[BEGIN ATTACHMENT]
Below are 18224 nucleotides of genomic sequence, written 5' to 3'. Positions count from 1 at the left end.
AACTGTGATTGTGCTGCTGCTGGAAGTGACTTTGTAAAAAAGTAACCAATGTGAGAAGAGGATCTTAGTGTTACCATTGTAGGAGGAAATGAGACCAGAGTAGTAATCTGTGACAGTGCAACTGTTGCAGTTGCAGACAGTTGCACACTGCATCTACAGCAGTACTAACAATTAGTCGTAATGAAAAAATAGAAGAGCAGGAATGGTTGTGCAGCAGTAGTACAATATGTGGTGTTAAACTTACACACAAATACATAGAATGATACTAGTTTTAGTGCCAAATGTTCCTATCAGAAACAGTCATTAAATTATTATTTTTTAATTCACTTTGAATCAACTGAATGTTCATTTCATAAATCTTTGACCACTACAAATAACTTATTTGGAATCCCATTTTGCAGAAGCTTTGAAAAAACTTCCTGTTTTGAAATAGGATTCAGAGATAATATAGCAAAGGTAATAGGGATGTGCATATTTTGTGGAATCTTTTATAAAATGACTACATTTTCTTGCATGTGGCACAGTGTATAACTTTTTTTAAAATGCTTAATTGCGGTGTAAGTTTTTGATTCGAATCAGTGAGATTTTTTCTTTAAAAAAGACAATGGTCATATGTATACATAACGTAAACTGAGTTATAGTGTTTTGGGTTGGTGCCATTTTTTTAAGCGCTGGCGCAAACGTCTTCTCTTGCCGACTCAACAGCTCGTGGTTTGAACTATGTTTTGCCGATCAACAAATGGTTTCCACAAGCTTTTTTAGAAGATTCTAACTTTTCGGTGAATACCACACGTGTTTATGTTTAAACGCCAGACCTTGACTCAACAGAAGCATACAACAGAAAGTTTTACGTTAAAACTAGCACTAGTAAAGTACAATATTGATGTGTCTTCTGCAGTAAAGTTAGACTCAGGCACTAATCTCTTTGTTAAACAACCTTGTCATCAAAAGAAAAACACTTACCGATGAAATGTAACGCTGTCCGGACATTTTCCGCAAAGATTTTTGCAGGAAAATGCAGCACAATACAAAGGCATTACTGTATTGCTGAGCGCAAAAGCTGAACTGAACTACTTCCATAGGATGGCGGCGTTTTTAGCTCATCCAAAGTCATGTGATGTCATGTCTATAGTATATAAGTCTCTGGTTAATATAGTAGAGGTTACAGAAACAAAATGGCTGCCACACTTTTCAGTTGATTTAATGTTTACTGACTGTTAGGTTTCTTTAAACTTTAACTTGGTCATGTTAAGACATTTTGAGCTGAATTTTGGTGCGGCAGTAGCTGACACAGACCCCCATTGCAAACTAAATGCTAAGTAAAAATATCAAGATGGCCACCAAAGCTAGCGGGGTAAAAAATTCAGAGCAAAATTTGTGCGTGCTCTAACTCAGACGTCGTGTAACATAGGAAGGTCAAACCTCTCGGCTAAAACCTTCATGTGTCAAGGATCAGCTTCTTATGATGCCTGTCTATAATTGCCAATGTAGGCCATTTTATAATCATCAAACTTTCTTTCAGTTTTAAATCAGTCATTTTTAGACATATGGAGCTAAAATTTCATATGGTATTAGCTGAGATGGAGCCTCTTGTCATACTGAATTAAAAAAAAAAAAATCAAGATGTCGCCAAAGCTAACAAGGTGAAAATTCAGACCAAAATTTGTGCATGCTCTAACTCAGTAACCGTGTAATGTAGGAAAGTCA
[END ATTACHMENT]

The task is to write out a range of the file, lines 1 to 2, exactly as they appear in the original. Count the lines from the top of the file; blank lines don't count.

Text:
Below are 18224 nucleotides of genomic sequence, written 5' to 3'. Positions count from 1 at the left end.
AACTGTGATTGTGCTGCTGCTGGAAGTGACTTTGTAAAAAAGTAACCAATGTGAGAAGAGGATCTTAGTGTTACCATTGTAGGAGGAAATGAGACCAGAGTAGTAATCTGTGACAGTGCAACTGTTGCAGTTGCAGACAGTTGCACACTGCATCTACAGCAGTACTAACAATTAGTCGTAATGAAAAAATAGAAGAGCAGGAATGGTTGTGCAGCAGTAGTACAATATGTGGTGTTAAACTTACACACAAATACATAGAATGATACTAGTTTTAGTGCCAAATGTTCCTATCAGAAACAGTCATTAAATTATTATTTTTTAATTCACTTTGAATCAACTGAATGTTCATTTCATAAATCTTTGACCACTACAAATAACTTATTTGGAATCCCATTTTGCAGAAGCTTTGAAAAAACTTCCTGTTTTGAAATAGGATTCAGAGATAATATAGCAAAGGTAATAGGGATGTGCATATTTTGTGGAATCTTTTATAAAATGACTACATTTTCTTGCATGTGGCACAGTGTATAACTTTTTTTAAAATGCTTAATTGCGGTGTAAGTTTTTGATTCGAATCAGTGAGATTTTTTCTTTAAAAAAGACAATGGTCATATGTATACATAACGTAAACTGAGTTATAGTGTTTTGGGTTGGTGCCATTTTTTTAAGCGCTGGCGCAAACGTCTTCTCTTGCCGACTCAACAGCTCGTGGTTTGAACTATGTTTTGCCGATCAACAAATGGTTTCCACAAGCTTTTTTAGAAGATTCTAACTTTTCGGTGAATACCACACGTGTTTATGTTTAAACGCCAGACCTTGACTCAACAGAAGCATACAACAGAAAGTTTTACGTTAAAACTAGCACTAGTAAAGTACAATATTGATGTGTCTTCTGCAGTAAAGTTAGACTCAGGCACTAATCTCTTTGTTAAACAACCTTGTCATCAAAAGAAAAACACTTACCGATGAAATGTAACGCTGTCCGGACATTTTCCGCAAAGATTTTTGCAGGAAAATGCAGCACAATACAAAGGCATTACTGTATTGCTGAGCGCAAAAGCTGAACTGAACTACTTCCATAGGATGGCGGCGTTTTTAGCTCATCCAAAGTCATGTGATGTCATGTCTATAGTATATAAGTCTCTGGTTAATATAGTAGAGGTTACAGAAACAAAATGGCTGCCACACTTTTCAGTTGATTTAATGTTTACTGACTGTTAGGTTTCTTTAAACTTTAACTTGGTCATGTTAAGACATTTTGAGCTGAATTTTGGTGCGGCAGTAGCTGACACAGACCCCCATTGCAAACTAAATGCTAAGTAAAAATATCAAGATGGCCACCAAAGCTAGCGGGGTAAAAAATTCAGAGCAAAATTTGTGCGTGCTCTAACTCAGACGTCGTGTAACATAGGAAGGTCAAACCTCTCGGCTAAAACCTTCATGTGTCAAGGATCAGCTTCTTATGATGCCTGTCTATAATTGCCAATGTAGGCCATTTTATAATCATCAAACTTTCTTTCAGTTTTAAATCAGTCATTTTTAGACATATGGAGCTAAAATTTCATATGGTATTAGCTGAGATGGAGCCTCTTGTCATACTGAATTAAAAAAAAAAAAATCAAGATGTCGCCAAAGCTAACAAGGTGAAAATTCAGACCAAAATTTGTGCATGCTCTAACTCAGTAACCGTGTAATGTAGGAAAGTCA